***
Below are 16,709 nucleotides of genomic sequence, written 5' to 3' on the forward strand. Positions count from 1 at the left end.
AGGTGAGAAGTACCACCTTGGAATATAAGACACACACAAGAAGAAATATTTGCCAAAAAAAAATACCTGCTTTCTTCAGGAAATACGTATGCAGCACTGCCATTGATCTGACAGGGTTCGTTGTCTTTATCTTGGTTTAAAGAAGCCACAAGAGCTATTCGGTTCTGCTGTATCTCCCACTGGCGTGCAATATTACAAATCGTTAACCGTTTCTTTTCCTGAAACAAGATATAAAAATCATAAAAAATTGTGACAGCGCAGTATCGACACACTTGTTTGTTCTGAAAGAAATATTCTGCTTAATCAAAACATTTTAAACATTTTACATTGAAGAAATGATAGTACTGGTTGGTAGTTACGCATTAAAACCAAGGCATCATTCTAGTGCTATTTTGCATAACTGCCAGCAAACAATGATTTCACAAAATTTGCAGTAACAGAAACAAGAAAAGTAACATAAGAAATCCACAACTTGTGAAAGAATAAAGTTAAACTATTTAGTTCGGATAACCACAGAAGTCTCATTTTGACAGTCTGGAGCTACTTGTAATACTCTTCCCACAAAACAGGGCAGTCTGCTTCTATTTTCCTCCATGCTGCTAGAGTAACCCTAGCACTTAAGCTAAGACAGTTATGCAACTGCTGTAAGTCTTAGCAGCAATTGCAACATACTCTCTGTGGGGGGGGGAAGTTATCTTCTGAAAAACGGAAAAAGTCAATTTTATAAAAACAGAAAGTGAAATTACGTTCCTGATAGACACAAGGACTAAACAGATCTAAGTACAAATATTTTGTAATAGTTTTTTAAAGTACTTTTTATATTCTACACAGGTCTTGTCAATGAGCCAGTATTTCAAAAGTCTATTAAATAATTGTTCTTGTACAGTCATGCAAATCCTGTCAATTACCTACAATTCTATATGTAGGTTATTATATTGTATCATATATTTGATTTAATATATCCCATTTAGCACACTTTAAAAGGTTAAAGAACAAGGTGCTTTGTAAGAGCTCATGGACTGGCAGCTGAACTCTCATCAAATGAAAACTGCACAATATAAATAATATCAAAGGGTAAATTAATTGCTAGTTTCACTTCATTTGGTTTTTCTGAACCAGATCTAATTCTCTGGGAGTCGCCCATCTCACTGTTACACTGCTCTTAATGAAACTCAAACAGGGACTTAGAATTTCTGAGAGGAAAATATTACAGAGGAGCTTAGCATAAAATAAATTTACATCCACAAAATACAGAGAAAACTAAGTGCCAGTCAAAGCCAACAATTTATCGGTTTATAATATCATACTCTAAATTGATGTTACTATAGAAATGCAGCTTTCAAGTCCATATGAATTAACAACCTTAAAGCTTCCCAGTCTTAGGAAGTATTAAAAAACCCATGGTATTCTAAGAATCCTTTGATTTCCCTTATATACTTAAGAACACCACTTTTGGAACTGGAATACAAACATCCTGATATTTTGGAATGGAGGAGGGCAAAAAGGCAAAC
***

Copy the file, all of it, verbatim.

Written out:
Below are 16,709 nucleotides of genomic sequence, written 5' to 3' on the forward strand. Positions count from 1 at the left end.
AGGTGAGAAGTACCACCTTGGAATATAAGACACACACAAGAAGAAATATTTGCCAAAAAAAAATACCTGCTTTCTTCAGGAAATACGTATGCAGCACTGCCATTGATCTGACAGGGTTCGTTGTCTTTATCTTGGTTTAAAGAAGCCACAAGAGCTATTCGGTTCTGCTGTATCTCCCACTGGCGTGCAATATTACAAATCGTTAACCGTTTCTTTTCCTGAAACAAGATATAAAAATCATAAAAAATTGTGACAGCGCAGTATCGACACACTTGTTTGTTCTGAAAGAAATATTCTGCTTAATCAAAACATTTTAAACATTTTACATTGAAGAAATGATAGTACTGGTTGGTAGTTACGCATTAAAACCAAGGCATCATTCTAGTGCTATTTTGCATAACTGCCAGCAAACAATGATTTCACAAAATTTGCAGTAACAGAAACAAGAAAAGTAACATAAGAAATCCACAACTTGTGAAAGAATAAAGTTAAACTATTTAGTTCGGATAACCACAGAAGTCTCATTTTGACAGTCTGGAGCTACTTGTAATACTCTTCCCACAAAACAGGGCAGTCTGCTTCTATTTTCCTCCATGCTGCTAGAGTAACCCTAGCACTTAAGCTAAGACAGTTATGCAACTGCTGTAAGTCTTAGCAGCAATTGCAACATACTCTCTGTGGGGGGGGGAAGTTATCTTCTGAAAAACGGAAAAAGTCAATTTTATAAAAACAGAAAGTGAAATTACGTTCCTGATAGACACAAGGACTAAACAGATCTAAGTACAAATATTTTGTAATAGTTTTTTAAAGTACTTTTTATATTCTACACAGGTCTTGTCAATGAGCCAGTATTTCAAAAGTCTATTAAATAATTGTTCTTGTACAGTCATGCAAATCCTGTCAATTACCTACAATTCTATATGTAGGTTATTATATTGTATCATATATTTGATTTAATATATCCCATTTAGCACACTTTAAAAGGTTAAAGAACAAGGTGCTTTGTAAGAGCTCATGGACTGGCAGCTGAACTCTCATCAAATGAAAACTGCACAATATAAATAATATCAAAGGGTAAATTAATTGCTAGTTTCACTTCATTTGGTTTTTCTGAACCAGATCTAATTCTCTGGGAGTCGCCCATCTCACTGTTACACTGCTCTTAATGAAACTCAAACAGGGACTTAGAATTTCTGAGAGGAAAATATTACAGAGGAGCTTAGCATAAAATAAATTTACATCCACAAAATACAGAGAAAACTAAGTGCCAGTCAAAGCCAACAATTTATCGGTTTATAATATCATACTCTAAATTGATGTTACTATAGAAATGCAGCTTTCAAGTCCATATGAATTAACAACCTTAAAGCTTCCCAGTCTTAGGAAGTATTAAAAAACCCATGGTATTCTAAGAATCCTTTGATTTCCCTTATATACTTAAGAACACCACTTTTGGAACTGGAATACAAACATCCTGATATTTTGGAATGGAGGAGGGCAAAAAGGCAAAC